I suspected that when the city of Boston got into bed with expansionist ambitions of colleges such as Emerson there'd be trouble down the road for the fabric and infrastructure that makes the city great. The first sign is when specialized schools became junior colleges, and then became colleges, and then became universities. When will the public stop living in the dream world that colleges and universities are benign institutions that foster learning and intellectual excellence? Most of them are corporations as potentially toxic as big pharm, research, and tech companies that swallow up real estate for their stock holders. They should be paying property taxes rather than getting tax breaks to destroy neighborhoods. In the case of higher ed, the interested parties are those who go after the deep pockets of govt. and private grants that fund particular tenured professors' arcane research, college sports and their facilities, and the bottom line profit, otherwise known as "endowment." Why else are they raising tuition costs beyond the reach of ordinary mortals? Forget American students. There are plenty from overseas who are being subsidized by their governments and embassies. Wake up Bostonians!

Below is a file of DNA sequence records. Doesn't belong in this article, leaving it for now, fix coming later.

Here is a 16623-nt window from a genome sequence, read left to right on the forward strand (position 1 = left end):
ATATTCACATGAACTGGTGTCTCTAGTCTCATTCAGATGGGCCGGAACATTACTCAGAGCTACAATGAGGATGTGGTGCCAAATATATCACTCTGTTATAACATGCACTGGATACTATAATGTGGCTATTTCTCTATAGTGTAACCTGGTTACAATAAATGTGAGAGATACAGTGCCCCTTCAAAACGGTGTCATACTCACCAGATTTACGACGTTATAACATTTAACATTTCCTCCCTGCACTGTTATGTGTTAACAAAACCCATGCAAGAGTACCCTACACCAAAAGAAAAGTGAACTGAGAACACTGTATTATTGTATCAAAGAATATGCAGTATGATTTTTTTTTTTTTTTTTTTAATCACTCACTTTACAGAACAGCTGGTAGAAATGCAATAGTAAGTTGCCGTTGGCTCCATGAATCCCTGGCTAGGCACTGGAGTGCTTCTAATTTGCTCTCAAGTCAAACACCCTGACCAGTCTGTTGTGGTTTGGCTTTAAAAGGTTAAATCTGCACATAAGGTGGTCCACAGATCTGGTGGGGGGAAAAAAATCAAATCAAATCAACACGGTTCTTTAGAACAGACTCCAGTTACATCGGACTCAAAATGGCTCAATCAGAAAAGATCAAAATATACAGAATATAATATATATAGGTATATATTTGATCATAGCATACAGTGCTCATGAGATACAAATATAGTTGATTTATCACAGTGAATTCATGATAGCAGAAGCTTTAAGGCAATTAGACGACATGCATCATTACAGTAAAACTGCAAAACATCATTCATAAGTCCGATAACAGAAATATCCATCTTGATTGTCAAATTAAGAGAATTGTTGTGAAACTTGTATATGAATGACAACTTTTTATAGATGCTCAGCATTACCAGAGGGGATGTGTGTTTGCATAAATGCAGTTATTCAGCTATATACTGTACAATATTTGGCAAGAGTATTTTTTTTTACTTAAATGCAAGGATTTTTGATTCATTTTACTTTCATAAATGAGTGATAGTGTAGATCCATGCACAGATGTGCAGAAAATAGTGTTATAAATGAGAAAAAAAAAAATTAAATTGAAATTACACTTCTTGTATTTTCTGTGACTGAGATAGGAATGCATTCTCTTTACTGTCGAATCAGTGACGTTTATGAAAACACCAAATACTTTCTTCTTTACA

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Old 10-13-2015, 09:55 AM   #16
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Re: Boston's Performing Arts and Theater Scene: Past, Present, and Future

You really think the city of Boston would be a great city without the universities and colleges that bring BILLIONS into the city and metro area each year? The brain power that is attracted to the city and eventually settles here is one of the reasons for Boston's continued success and in so many areas. Frankly, Mike, we probably wouldn't be here (literally or figuratively) without those toxic tech, research, and big pharm companies.